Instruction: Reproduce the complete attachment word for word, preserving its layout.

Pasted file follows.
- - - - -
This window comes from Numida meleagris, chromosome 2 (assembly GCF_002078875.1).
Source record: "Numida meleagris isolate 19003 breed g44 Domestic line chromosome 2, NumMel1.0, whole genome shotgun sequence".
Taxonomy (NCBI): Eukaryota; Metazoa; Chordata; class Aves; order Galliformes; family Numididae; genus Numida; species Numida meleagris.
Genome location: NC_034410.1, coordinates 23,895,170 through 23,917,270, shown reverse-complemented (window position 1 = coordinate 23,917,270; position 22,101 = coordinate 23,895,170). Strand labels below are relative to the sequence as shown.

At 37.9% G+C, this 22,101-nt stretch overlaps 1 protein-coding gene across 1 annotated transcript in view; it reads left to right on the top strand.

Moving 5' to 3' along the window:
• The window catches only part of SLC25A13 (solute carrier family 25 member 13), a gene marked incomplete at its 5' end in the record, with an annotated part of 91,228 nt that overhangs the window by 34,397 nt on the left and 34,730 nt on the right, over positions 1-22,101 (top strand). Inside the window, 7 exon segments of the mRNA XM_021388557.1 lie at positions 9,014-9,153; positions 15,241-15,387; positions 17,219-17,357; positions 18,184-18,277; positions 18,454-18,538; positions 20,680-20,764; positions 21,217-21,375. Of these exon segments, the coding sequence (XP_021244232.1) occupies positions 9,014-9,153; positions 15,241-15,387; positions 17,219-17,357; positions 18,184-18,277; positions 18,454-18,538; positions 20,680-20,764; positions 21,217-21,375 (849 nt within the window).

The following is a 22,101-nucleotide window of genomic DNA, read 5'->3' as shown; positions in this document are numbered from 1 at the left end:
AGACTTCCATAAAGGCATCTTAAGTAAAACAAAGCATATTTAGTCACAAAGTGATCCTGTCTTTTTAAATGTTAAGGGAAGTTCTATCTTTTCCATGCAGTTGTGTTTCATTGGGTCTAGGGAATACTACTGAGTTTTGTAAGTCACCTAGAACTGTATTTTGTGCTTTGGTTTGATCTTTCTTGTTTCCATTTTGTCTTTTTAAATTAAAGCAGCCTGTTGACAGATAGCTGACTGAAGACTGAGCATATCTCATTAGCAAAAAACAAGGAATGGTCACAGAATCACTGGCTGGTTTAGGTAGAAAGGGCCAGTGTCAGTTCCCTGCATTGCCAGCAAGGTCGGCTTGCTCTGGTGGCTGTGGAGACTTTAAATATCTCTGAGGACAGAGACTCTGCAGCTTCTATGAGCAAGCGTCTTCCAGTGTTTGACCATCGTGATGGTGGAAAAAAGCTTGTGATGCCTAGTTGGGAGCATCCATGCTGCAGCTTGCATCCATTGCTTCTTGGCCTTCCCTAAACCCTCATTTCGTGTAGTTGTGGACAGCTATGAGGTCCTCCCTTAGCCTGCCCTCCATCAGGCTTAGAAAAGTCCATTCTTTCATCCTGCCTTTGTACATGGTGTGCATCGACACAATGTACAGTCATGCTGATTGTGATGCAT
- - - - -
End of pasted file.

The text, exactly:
This window comes from Numida meleagris, chromosome 2 (assembly GCF_002078875.1).
Source record: "Numida meleagris isolate 19003 breed g44 Domestic line chromosome 2, NumMel1.0, whole genome shotgun sequence".
Taxonomy (NCBI): Eukaryota; Metazoa; Chordata; class Aves; order Galliformes; family Numididae; genus Numida; species Numida meleagris.
Genome location: NC_034410.1, coordinates 23,895,170 through 23,917,270, shown reverse-complemented (window position 1 = coordinate 23,917,270; position 22,101 = coordinate 23,895,170). Strand labels below are relative to the sequence as shown.

At 37.9% G+C, this 22,101-nt stretch overlaps 1 protein-coding gene across 1 annotated transcript in view; it reads left to right on the top strand.

Moving 5' to 3' along the window:
• The window catches only part of SLC25A13 (solute carrier family 25 member 13), a gene marked incomplete at its 5' end in the record, with an annotated part of 91,228 nt that overhangs the window by 34,397 nt on the left and 34,730 nt on the right, over positions 1-22,101 (top strand). Inside the window, 7 exon segments of the mRNA XM_021388557.1 lie at positions 9,014-9,153; positions 15,241-15,387; positions 17,219-17,357; positions 18,184-18,277; positions 18,454-18,538; positions 20,680-20,764; positions 21,217-21,375. Of these exon segments, the coding sequence (XP_021244232.1) occupies positions 9,014-9,153; positions 15,241-15,387; positions 17,219-17,357; positions 18,184-18,277; positions 18,454-18,538; positions 20,680-20,764; positions 21,217-21,375 (849 nt within the window).

The following is a 22,101-nucleotide window of genomic DNA, read 5'->3' as shown; positions in this document are numbered from 1 at the left end:
AGACTTCCATAAAGGCATCTTAAGTAAAACAAAGCATATTTAGTCACAAAGTGATCCTGTCTTTTTAAATGTTAAGGGAAGTTCTATCTTTTCCATGCAGTTGTGTTTCATTGGGTCTAGGGAATACTACTGAGTTTTGTAAGTCACCTAGAACTGTATTTTGTGCTTTGGTTTGATCTTTCTTGTTTCCATTTTGTCTTTTTAAATTAAAGCAGCCTGTTGACAGATAGCTGACTGAAGACTGAGCATATCTCATTAGCAAAAAACAAGGAATGGTCACAGAATCACTGGCTGGTTTAGGTAGAAAGGGCCAGTGTCAGTTCCCTGCATTGCCAGCAAGGTCGGCTTGCTCTGGTGGCTGTGGAGACTTTAAATATCTCTGAGGACAGAGACTCTGCAGCTTCTATGAGCAAGCGTCTTCCAGTGTTTGACCATCGTGATGGTGGAAAAAAGCTTGTGATGCCTAGTTGGGAGCATCCATGCTGCAGCTTGCATCCATTGCTTCTTGGCCTTCCCTAAACCCTCATTTCGTGTAGTTGTGGACAGCTATGAGGTCCTCCCTTAGCCTGCCCTCCATCAGGCTTAGAAAAGTCCATTCTTTCATCCTGCCTTTGTACATGGTGTGCATCGACACAATGTACAGTCATGCTGATTGTGATGCAT